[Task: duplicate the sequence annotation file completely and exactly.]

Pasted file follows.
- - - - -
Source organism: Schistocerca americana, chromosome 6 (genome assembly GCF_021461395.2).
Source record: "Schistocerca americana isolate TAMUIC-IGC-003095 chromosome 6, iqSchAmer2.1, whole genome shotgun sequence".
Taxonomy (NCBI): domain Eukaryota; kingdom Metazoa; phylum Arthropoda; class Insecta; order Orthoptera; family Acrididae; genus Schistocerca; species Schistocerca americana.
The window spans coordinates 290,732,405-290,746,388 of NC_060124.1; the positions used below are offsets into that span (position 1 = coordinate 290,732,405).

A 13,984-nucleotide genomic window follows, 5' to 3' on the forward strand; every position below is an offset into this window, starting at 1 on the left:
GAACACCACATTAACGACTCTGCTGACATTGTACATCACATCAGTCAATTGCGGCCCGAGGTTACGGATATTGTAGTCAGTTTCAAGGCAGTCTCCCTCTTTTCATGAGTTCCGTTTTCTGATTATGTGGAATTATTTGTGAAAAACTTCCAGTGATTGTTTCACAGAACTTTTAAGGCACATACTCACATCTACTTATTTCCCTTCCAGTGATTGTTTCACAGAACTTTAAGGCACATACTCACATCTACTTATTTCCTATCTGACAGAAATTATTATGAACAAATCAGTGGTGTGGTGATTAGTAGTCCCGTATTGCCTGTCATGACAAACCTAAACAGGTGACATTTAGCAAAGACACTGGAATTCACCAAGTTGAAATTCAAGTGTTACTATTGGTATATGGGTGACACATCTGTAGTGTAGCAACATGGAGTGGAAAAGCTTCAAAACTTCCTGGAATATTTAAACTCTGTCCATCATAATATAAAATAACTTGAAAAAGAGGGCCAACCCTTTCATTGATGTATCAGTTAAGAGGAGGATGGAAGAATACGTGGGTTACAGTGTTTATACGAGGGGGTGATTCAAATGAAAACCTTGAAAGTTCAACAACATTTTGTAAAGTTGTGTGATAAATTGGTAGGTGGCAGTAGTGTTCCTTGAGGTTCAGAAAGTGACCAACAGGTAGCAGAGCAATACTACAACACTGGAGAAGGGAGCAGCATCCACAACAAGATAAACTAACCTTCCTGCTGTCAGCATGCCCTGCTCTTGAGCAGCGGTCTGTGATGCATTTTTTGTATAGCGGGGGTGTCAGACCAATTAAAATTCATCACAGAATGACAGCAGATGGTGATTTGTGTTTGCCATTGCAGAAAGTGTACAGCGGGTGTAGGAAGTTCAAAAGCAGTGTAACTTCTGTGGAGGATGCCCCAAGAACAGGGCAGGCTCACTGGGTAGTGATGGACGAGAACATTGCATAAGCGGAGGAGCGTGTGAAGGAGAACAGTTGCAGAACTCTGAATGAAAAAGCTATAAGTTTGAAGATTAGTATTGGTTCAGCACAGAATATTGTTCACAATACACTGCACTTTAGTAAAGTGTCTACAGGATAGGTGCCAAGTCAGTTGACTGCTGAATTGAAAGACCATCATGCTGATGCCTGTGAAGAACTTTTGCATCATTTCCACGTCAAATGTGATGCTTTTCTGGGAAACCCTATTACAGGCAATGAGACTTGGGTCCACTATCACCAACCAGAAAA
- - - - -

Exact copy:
Source organism: Schistocerca americana, chromosome 6 (genome assembly GCF_021461395.2).
Source record: "Schistocerca americana isolate TAMUIC-IGC-003095 chromosome 6, iqSchAmer2.1, whole genome shotgun sequence".
Taxonomy (NCBI): domain Eukaryota; kingdom Metazoa; phylum Arthropoda; class Insecta; order Orthoptera; family Acrididae; genus Schistocerca; species Schistocerca americana.
The window spans coordinates 290,732,405-290,746,388 of NC_060124.1; the positions used below are offsets into that span (position 1 = coordinate 290,732,405).

A 13,984-nucleotide genomic window follows, 5' to 3' on the forward strand; every position below is an offset into this window, starting at 1 on the left:
GAACACCACATTAACGACTCTGCTGACATTGTACATCACATCAGTCAATTGCGGCCCGAGGTTACGGATATTGTAGTCAGTTTCAAGGCAGTCTCCCTCTTTTCATGAGTTCCGTTTTCTGATTATGTGGAATTATTTGTGAAAAACTTCCAGTGATTGTTTCACAGAACTTTTAAGGCACATACTCACATCTACTTATTTCCCTTCCAGTGATTGTTTCACAGAACTTTAAGGCACATACTCACATCTACTTATTTCCTATCTGACAGAAATTATTATGAACAAATCAGTGGTGTGGTGATTAGTAGTCCCGTATTGCCTGTCATGACAAACCTAAACAGGTGACATTTAGCAAAGACACTGGAATTCACCAAGTTGAAATTCAAGTGTTACTATTGGTATATGGGTGACACATCTGTAGTGTAGCAACATGGAGTGGAAAAGCTTCAAAACTTCCTGGAATATTTAAACTCTGTCCATCATAATATAAAATAACTTGAAAAAGAGGGCCAACCCTTTCATTGATGTATCAGTTAAGAGGAGGATGGAAGAATACGTGGGTTACAGTGTTTATACGAGGGGGTGATTCAAATGAAAACCTTGAAAGTTCAACAACATTTTGTAAAGTTGTGTGATAAATTGGTAGGTGGCAGTAGTGTTCCTTGAGGTTCAGAAAGTGACCAACAGGTAGCAGAGCAATACTACAACACTGGAGAAGGGAGCAGCATCCACAACAAGATAAACTAACCTTCCTGCTGTCAGCATGCCCTGCTCTTGAGCAGCGGTCTGTGATGCATTTTTTGTATAGCGGGGGTGTCAGACCAATTAAAATTCATCACAGAATGACAGCAGATGGTGATTTGTGTTTGCCATTGCAGAAAGTGTACAGCGGGTGTAGGAAGTTCAAAAGCAGTGTAACTTCTGTGGAGGATGCCCCAAGAACAGGGCAGGCTCACTGGGTAGTGATGGACGAGAACATTGCATAAGCGGAGGAGCGTGTGAAGGAGAACAGTTGCAGAACTCTGAATGAAAAAGCTATAAGTTTGAAGATTAGTATTGGTTCAGCACAGAATATTGTTCACAATACACTGCACTTTAGTAAAGTGTCTACAGGATAGGTGCCAAGTCAGTTGACTGCTGAATTGAAAGACCATCATGCTGATGCCTGTGAAGAACTTTTGCATCATTTCCACGTCAAATGTGATGCTTTTCTGGGAAACCCTATTACAGGCAATGAGACTTGGGTCCACTATCACCAACCAGAAAA